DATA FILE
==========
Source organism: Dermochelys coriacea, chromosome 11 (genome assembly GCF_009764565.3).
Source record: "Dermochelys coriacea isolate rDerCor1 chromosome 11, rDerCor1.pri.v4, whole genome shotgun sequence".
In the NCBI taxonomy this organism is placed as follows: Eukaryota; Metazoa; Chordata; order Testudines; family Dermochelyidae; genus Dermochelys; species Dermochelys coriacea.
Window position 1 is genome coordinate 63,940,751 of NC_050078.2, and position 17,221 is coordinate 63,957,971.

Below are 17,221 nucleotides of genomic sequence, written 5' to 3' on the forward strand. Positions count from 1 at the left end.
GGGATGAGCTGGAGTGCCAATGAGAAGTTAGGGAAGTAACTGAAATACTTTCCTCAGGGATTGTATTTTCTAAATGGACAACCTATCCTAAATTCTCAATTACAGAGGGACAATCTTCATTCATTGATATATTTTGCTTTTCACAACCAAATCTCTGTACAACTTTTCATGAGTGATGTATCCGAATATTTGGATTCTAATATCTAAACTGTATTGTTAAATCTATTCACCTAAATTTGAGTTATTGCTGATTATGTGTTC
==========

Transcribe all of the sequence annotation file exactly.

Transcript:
Source organism: Dermochelys coriacea, chromosome 11 (genome assembly GCF_009764565.3).
Source record: "Dermochelys coriacea isolate rDerCor1 chromosome 11, rDerCor1.pri.v4, whole genome shotgun sequence".
In the NCBI taxonomy this organism is placed as follows: Eukaryota; Metazoa; Chordata; order Testudines; family Dermochelyidae; genus Dermochelys; species Dermochelys coriacea.
Window position 1 is genome coordinate 63,940,751 of NC_050078.2, and position 17,221 is coordinate 63,957,971.

Below are 17,221 nucleotides of genomic sequence, written 5' to 3' on the forward strand. Positions count from 1 at the left end.
GGGATGAGCTGGAGTGCCAATGAGAAGTTAGGGAAGTAACTGAAATACTTTCCTCAGGGATTGTATTTTCTAAATGGACAACCTATCCTAAATTCTCAATTACAGAGGGACAATCTTCATTCATTGATATATTTTGCTTTTCACAACCAAATCTCTGTACAACTTTTCATGAGTGATGTATCCGAATATTTGGATTCTAATATCTAAACTGTATTGTTAAATCTATTCACCTAAATTTGAGTTATTGCTGATTATGTGTTC